Another comment said “best thing you have written” I don’t know about that, I do know that it was from the heart and I thank you for it.
    Have a great Christmas and a better new year.

  8. Just want to let the parents know that your kids can lead a normal or as normal life as possible!

    My wife is a psychologist (PhD) and she has several clients with autism (both kids and teens)that she has been able to do amazing things with. She is truly gifted but my point is that there is help out there but the sad part is that it is not always easy to find. We are an evidence based practice so our treatment is based on research and not on something a therapist thinks works but that cannot be replicated. We get clients whose parents are desperate to find help for their child and these parents tell some truly sad stories about the care or lack of, that they have received.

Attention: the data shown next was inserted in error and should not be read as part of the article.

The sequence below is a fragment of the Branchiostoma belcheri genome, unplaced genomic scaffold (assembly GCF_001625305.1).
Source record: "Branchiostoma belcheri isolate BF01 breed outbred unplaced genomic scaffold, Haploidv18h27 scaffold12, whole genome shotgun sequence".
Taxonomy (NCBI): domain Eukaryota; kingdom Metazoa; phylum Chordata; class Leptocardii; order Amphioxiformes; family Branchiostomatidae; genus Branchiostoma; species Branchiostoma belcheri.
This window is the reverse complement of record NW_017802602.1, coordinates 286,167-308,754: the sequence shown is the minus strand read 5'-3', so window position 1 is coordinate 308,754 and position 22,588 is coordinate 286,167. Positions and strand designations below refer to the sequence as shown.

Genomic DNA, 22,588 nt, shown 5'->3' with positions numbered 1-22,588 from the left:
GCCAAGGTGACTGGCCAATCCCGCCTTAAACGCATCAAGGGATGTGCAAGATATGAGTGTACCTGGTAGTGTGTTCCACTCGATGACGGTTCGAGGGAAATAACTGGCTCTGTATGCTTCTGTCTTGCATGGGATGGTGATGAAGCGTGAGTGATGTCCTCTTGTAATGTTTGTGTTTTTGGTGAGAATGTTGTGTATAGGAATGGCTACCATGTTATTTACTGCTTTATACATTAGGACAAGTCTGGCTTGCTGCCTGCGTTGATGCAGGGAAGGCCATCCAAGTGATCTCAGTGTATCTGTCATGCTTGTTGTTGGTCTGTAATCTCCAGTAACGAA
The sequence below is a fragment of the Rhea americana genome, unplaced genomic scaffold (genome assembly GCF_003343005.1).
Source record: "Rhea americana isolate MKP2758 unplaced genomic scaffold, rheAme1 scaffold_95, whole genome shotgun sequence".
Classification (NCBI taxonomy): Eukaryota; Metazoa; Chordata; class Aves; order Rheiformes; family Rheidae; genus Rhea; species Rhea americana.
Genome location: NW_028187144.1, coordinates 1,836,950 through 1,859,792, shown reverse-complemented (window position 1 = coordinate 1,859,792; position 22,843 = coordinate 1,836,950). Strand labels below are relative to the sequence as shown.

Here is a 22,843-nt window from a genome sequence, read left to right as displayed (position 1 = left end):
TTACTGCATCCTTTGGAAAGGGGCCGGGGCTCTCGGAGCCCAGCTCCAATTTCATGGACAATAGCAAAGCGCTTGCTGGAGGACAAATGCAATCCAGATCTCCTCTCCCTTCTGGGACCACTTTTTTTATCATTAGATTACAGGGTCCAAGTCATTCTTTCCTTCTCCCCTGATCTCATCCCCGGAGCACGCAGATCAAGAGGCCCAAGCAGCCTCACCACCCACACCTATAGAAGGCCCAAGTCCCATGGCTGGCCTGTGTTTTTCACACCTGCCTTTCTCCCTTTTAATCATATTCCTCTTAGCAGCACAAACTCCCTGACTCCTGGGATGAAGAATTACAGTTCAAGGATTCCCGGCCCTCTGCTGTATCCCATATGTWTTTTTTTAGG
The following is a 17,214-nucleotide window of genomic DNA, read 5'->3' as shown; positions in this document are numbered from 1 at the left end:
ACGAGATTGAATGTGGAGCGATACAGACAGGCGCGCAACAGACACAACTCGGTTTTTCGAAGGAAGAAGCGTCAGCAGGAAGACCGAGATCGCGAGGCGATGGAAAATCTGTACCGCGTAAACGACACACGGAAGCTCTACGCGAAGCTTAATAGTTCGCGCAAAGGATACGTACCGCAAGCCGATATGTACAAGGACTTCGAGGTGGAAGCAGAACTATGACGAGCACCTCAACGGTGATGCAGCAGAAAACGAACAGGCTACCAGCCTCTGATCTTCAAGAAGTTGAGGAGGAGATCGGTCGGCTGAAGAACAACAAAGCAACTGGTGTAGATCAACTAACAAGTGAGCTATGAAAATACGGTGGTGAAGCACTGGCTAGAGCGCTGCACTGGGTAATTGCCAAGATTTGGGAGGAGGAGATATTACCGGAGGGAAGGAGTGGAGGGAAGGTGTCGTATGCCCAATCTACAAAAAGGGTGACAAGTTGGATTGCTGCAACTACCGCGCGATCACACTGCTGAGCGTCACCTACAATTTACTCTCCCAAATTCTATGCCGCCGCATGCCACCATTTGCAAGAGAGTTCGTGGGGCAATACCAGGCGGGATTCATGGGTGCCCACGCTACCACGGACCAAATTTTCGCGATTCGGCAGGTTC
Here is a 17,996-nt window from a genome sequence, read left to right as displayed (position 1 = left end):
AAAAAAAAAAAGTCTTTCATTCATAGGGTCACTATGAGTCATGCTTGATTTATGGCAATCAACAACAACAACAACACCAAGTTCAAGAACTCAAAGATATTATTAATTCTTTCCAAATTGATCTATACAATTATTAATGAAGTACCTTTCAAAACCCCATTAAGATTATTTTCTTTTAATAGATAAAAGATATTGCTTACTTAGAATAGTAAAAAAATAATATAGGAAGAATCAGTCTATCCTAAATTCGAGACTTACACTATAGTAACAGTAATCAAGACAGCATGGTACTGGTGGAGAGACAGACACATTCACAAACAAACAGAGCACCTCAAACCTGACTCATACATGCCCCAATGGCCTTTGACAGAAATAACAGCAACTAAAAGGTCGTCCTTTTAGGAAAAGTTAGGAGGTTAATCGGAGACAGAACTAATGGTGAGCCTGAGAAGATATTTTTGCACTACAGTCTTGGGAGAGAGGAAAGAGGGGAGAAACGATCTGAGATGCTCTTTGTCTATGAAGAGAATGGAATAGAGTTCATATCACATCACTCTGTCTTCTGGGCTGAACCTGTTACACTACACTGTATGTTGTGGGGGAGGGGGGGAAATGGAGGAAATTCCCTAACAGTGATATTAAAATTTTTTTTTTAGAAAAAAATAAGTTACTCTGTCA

It is something that both the parents and child (depending on age) are involved with by learning strategies to both cope with the person with autism and to help the care giver.

    Sorry to rant but I really do see the toll it takes on parents and how it affects the family overall. I have found these parents willing to go to almost any length to help their kids.

    Yes, keep looking as there is qualified help out there and it is unfortunate that you need to sort through a bunch of bull shit to find it sometimes.

    Best of luck and there is hope just keep working on it!

  9. Sir, thank you for sharing. The struggle is real. I identify with what you wrote. My wife and I have two sons diagnosed with autism, our first and third son. We have good days and we have bad days. There is a lot of stress on our marriage and and their three other siblings. But we never give up. We are thankful for our boys and the unique ways they view the world.

    Again sir, thank you for sharing your experience and Merry Christmas.